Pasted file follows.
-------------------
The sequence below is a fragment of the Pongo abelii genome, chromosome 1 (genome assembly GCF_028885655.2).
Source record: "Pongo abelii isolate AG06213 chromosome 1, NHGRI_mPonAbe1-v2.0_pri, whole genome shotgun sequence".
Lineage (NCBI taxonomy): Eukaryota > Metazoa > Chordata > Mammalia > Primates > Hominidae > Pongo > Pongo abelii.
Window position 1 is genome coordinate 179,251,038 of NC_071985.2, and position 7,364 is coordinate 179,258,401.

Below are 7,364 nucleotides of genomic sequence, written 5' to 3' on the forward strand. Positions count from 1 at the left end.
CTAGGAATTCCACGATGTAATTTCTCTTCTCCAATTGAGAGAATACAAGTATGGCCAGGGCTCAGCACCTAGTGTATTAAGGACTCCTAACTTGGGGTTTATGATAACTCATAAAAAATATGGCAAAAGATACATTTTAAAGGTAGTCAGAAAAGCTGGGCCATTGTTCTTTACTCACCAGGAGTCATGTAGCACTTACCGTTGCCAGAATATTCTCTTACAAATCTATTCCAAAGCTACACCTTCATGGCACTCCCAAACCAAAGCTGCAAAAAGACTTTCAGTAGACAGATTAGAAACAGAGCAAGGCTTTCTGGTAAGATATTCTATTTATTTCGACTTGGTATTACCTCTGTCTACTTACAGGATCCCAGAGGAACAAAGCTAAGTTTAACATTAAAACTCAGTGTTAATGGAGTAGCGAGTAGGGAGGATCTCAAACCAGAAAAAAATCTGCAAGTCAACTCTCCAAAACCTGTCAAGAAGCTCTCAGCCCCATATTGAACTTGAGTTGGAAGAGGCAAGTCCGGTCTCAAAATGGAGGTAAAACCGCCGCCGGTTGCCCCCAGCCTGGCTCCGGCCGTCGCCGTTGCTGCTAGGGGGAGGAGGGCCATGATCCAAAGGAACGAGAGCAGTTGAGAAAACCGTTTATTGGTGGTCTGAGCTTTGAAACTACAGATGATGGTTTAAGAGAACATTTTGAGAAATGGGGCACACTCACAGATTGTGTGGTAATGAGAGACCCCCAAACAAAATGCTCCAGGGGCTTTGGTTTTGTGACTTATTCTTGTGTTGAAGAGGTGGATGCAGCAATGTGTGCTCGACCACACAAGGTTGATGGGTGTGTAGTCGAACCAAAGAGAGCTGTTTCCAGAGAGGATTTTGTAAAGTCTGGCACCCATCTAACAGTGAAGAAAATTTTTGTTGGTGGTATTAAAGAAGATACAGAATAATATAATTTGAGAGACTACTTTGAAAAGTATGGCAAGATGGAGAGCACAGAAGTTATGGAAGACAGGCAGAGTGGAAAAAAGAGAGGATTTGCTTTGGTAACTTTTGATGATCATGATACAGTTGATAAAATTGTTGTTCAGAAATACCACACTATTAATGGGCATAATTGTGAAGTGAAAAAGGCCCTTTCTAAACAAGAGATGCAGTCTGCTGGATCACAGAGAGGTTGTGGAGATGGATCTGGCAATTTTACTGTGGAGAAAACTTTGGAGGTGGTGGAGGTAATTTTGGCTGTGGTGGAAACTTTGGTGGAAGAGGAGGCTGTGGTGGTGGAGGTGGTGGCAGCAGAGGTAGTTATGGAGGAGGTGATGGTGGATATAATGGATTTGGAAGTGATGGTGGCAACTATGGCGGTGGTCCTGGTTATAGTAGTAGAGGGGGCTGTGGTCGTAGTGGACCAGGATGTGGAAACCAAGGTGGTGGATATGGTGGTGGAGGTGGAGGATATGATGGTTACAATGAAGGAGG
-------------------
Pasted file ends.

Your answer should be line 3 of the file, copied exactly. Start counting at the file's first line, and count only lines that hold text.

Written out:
Lineage (NCBI taxonomy): Eukaryota > Metazoa > Chordata > Mammalia > Primates > Hominidae > Pongo > Pongo abelii.